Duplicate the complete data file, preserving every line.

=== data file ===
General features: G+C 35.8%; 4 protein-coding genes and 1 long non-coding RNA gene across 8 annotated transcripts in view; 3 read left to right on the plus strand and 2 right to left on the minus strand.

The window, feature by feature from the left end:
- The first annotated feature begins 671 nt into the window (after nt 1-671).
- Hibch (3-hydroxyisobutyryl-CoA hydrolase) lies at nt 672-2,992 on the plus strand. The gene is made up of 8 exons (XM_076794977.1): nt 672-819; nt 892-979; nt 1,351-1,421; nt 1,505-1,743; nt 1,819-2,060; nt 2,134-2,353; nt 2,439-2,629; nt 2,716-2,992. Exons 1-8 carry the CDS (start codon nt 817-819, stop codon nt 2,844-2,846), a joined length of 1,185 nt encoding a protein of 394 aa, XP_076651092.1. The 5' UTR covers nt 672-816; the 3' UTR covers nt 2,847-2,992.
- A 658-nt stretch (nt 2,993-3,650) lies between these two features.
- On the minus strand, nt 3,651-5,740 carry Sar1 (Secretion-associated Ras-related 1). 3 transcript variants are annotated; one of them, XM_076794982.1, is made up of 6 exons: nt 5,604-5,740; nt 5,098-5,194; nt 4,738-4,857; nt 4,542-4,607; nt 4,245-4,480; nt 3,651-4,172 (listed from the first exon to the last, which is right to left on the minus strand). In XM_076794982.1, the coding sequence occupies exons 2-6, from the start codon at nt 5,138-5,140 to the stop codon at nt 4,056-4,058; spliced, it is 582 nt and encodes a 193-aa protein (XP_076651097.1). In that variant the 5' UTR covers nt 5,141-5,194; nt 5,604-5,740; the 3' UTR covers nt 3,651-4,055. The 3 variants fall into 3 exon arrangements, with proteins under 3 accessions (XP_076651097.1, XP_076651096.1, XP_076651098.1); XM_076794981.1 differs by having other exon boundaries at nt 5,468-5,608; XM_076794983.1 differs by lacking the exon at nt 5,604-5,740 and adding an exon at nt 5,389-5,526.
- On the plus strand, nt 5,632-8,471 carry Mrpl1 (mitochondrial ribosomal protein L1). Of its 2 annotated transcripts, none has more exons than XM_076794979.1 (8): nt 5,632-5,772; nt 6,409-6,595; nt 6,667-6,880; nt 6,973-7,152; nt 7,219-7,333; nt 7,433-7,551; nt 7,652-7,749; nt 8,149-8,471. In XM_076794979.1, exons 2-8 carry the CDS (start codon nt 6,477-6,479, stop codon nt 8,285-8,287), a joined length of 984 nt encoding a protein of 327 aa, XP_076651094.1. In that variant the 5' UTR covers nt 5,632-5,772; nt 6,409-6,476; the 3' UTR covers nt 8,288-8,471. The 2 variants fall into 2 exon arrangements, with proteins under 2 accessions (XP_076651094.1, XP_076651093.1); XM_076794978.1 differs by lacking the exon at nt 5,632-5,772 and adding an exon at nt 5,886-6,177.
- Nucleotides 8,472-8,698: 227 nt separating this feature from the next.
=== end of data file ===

General features: G+C 35.8%; 4 protein-coding genes and 1 long non-coding RNA gene across 8 annotated transcripts in view; 3 read left to right on the plus strand and 2 right to left on the minus strand.

The window, feature by feature from the left end:
- The first annotated feature begins 671 nt into the window (after nt 1-671).
- Hibch (3-hydroxyisobutyryl-CoA hydrolase) lies at nt 672-2,992 on the plus strand. The gene is made up of 8 exons (XM_076794977.1): nt 672-819; nt 892-979; nt 1,351-1,421; nt 1,505-1,743; nt 1,819-2,060; nt 2,134-2,353; nt 2,439-2,629; nt 2,716-2,992. Exons 1-8 carry the CDS (start codon nt 817-819, stop codon nt 2,844-2,846), a joined length of 1,185 nt encoding a protein of 394 aa, XP_076651092.1. The 5' UTR covers nt 672-816; the 3' UTR covers nt 2,847-2,992.
- A 658-nt stretch (nt 2,993-3,650) lies between these two features.
- On the minus strand, nt 3,651-5,740 carry Sar1 (Secretion-associated Ras-related 1). 3 transcript variants are annotated; one of them, XM_076794982.1, is made up of 6 exons: nt 5,604-5,740; nt 5,098-5,194; nt 4,738-4,857; nt 4,542-4,607; nt 4,245-4,480; nt 3,651-4,172 (listed from the first exon to the last, which is right to left on the minus strand). In XM_076794982.1, the coding sequence occupies exons 2-6, from the start codon at nt 5,138-5,140 to the stop codon at nt 4,056-4,058; spliced, it is 582 nt and encodes a 193-aa protein (XP_076651097.1). In that variant the 5' UTR covers nt 5,141-5,194; nt 5,604-5,740; the 3' UTR covers nt 3,651-4,055. The 3 variants fall into 3 exon arrangements, with proteins under 3 accessions (XP_076651097.1, XP_076651096.1, XP_076651098.1); XM_076794981.1 differs by having other exon boundaries at nt 5,468-5,608; XM_076794983.1 differs by lacking the exon at nt 5,604-5,740 and adding an exon at nt 5,389-5,526.
- On the plus strand, nt 5,632-8,471 carry Mrpl1 (mitochondrial ribosomal protein L1). Of its 2 annotated transcripts, none has more exons than XM_076794979.1 (8): nt 5,632-5,772; nt 6,409-6,595; nt 6,667-6,880; nt 6,973-7,152; nt 7,219-7,333; nt 7,433-7,551; nt 7,652-7,749; nt 8,149-8,471. In XM_076794979.1, exons 2-8 carry the CDS (start codon nt 6,477-6,479, stop codon nt 8,285-8,287), a joined length of 984 nt encoding a protein of 327 aa, XP_076651094.1. In that variant the 5' UTR covers nt 5,632-5,772; nt 6,409-6,476; the 3' UTR covers nt 8,288-8,471. The 2 variants fall into 2 exon arrangements, with proteins under 2 accessions (XP_076651094.1, XP_076651093.1); XM_076794978.1 differs by lacking the exon at nt 5,632-5,772 and adding an exon at nt 5,886-6,177.
- Nucleotides 8,472-8,698: 227 nt separating this feature from the next.